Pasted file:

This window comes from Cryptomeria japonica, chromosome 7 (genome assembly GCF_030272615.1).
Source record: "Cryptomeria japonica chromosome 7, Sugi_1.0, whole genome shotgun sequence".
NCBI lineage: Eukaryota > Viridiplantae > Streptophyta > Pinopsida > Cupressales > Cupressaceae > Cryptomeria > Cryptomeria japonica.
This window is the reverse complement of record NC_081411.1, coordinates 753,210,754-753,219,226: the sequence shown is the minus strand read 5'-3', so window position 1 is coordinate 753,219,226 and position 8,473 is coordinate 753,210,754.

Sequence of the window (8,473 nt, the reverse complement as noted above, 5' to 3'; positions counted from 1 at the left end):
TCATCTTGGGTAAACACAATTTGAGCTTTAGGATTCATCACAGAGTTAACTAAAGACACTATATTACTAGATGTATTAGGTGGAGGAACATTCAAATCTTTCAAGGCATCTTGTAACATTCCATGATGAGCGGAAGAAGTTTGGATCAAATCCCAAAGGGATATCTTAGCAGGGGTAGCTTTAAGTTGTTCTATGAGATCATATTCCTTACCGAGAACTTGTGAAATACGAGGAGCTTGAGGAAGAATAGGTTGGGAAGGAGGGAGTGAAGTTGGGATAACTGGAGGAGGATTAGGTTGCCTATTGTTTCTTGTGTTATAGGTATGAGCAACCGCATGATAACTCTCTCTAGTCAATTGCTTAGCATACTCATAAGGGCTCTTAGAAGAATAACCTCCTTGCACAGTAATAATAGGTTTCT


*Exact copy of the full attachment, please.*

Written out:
This window comes from Cryptomeria japonica, chromosome 7 (genome assembly GCF_030272615.1).
Source record: "Cryptomeria japonica chromosome 7, Sugi_1.0, whole genome shotgun sequence".
NCBI lineage: Eukaryota > Viridiplantae > Streptophyta > Pinopsida > Cupressales > Cupressaceae > Cryptomeria > Cryptomeria japonica.
This window is the reverse complement of record NC_081411.1, coordinates 753,210,754-753,219,226: the sequence shown is the minus strand read 5'-3', so window position 1 is coordinate 753,219,226 and position 8,473 is coordinate 753,210,754.

Sequence of the window (8,473 nt, the reverse complement as noted above, 5' to 3'; positions counted from 1 at the left end):
TCATCTTGGGTAAACACAATTTGAGCTTTAGGATTCATCACAGAGTTAACTAAAGACACTATATTACTAGATGTATTAGGTGGAGGAACATTCAAATCTTTCAAGGCATCTTGTAACATTCCATGATGAGCGGAAGAAGTTTGGATCAAATCCCAAAGGGATATCTTAGCAGGGGTAGCTTTAAGTTGTTCTATGAGATCATATTCCTTACCGAGAACTTGTGAAATACGAGGAGCTTGAGGAAGAATAGGTTGGGAAGGAGGGAGTGAAGTTGGGATAACTGGAGGAGGATTAGGTTGCCTATTGTTTCTTGTGTTATAGGTATGAGCAACCGCATGATAACTCTCTCTAGTCAATTGCTTAGCATACTCATAAGGGCTCTTAGAAGAATAACCTCCTTGCACAGTAATAATAGGTTTCT